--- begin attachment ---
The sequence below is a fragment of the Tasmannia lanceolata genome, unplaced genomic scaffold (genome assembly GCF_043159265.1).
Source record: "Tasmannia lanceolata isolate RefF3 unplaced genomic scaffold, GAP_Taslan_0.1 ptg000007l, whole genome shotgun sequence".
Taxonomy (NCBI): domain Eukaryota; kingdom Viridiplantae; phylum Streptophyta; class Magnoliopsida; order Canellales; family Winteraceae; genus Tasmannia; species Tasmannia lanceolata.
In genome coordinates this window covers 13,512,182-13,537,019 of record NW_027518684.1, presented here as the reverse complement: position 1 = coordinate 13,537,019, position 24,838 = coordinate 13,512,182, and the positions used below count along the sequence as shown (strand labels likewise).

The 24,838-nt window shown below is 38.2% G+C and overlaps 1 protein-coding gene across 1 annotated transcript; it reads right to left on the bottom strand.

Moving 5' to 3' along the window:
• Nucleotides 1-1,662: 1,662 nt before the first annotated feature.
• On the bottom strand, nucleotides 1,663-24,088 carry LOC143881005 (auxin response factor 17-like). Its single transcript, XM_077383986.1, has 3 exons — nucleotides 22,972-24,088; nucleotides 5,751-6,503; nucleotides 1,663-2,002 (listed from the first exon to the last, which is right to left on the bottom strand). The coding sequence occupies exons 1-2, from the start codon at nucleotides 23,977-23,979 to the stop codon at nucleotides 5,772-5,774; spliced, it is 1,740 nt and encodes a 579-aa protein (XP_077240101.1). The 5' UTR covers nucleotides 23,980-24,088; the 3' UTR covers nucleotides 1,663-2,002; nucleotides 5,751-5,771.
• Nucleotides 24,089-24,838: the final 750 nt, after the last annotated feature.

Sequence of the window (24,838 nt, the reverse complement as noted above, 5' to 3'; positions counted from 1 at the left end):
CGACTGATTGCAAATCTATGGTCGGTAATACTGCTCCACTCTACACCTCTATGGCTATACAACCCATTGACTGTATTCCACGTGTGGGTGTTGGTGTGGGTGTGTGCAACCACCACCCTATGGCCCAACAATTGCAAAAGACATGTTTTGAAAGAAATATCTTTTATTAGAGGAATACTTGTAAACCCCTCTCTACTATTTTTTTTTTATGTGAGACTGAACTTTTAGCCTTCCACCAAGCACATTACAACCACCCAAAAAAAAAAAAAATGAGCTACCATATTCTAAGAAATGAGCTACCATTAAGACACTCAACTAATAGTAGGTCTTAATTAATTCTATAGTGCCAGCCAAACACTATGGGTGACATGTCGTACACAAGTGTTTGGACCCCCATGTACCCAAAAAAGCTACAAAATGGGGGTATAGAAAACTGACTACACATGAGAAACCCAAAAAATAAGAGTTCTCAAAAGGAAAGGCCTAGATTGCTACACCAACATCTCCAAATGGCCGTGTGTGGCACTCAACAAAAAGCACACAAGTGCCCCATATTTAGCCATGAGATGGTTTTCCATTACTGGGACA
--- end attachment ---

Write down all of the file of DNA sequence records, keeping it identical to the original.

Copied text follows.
The sequence below is a fragment of the Tasmannia lanceolata genome, unplaced genomic scaffold (genome assembly GCF_043159265.1).
Source record: "Tasmannia lanceolata isolate RefF3 unplaced genomic scaffold, GAP_Taslan_0.1 ptg000007l, whole genome shotgun sequence".
Taxonomy (NCBI): domain Eukaryota; kingdom Viridiplantae; phylum Streptophyta; class Magnoliopsida; order Canellales; family Winteraceae; genus Tasmannia; species Tasmannia lanceolata.
In genome coordinates this window covers 13,512,182-13,537,019 of record NW_027518684.1, presented here as the reverse complement: position 1 = coordinate 13,537,019, position 24,838 = coordinate 13,512,182, and the positions used below count along the sequence as shown (strand labels likewise).

The 24,838-nt window shown below is 38.2% G+C and overlaps 1 protein-coding gene across 1 annotated transcript; it reads right to left on the bottom strand.

Moving 5' to 3' along the window:
• Nucleotides 1-1,662: 1,662 nt before the first annotated feature.
• On the bottom strand, nucleotides 1,663-24,088 carry LOC143881005 (auxin response factor 17-like). Its single transcript, XM_077383986.1, has 3 exons — nucleotides 22,972-24,088; nucleotides 5,751-6,503; nucleotides 1,663-2,002 (listed from the first exon to the last, which is right to left on the bottom strand). The coding sequence occupies exons 1-2, from the start codon at nucleotides 23,977-23,979 to the stop codon at nucleotides 5,772-5,774; spliced, it is 1,740 nt and encodes a 579-aa protein (XP_077240101.1). The 5' UTR covers nucleotides 23,980-24,088; the 3' UTR covers nucleotides 1,663-2,002; nucleotides 5,751-5,771.
• Nucleotides 24,089-24,838: the final 750 nt, after the last annotated feature.

Sequence of the window (24,838 nt, the reverse complement as noted above, 5' to 3'; positions counted from 1 at the left end):
CGACTGATTGCAAATCTATGGTCGGTAATACTGCTCCACTCTACACCTCTATGGCTATACAACCCATTGACTGTATTCCACGTGTGGGTGTTGGTGTGGGTGTGTGCAACCACCACCCTATGGCCCAACAATTGCAAAAGACATGTTTTGAAAGAAATATCTTTTATTAGAGGAATACTTGTAAACCCCTCTCTACTATTTTTTTTTTATGTGAGACTGAACTTTTAGCCTTCCACCAAGCACATTACAACCACCCAAAAAAAAAAAAAATGAGCTACCATATTCTAAGAAATGAGCTACCATTAAGACACTCAACTAATAGTAGGTCTTAATTAATTCTATAGTGCCAGCCAAACACTATGGGTGACATGTCGTACACAAGTGTTTGGACCCCCATGTACCCAAAAAAGCTACAAAATGGGGGTATAGAAAACTGACTACACATGAGAAACCCAAAAAATAAGAGTTCTCAAAAGGAAAGGCCTAGATTGCTACACCAACATCTCCAAATGGCCGTGTGTGGCACTCAACAAAAAGCACACAAGTGCCCCATATTTAGCCATGAGATGGTTTTCCATTACTGGGACA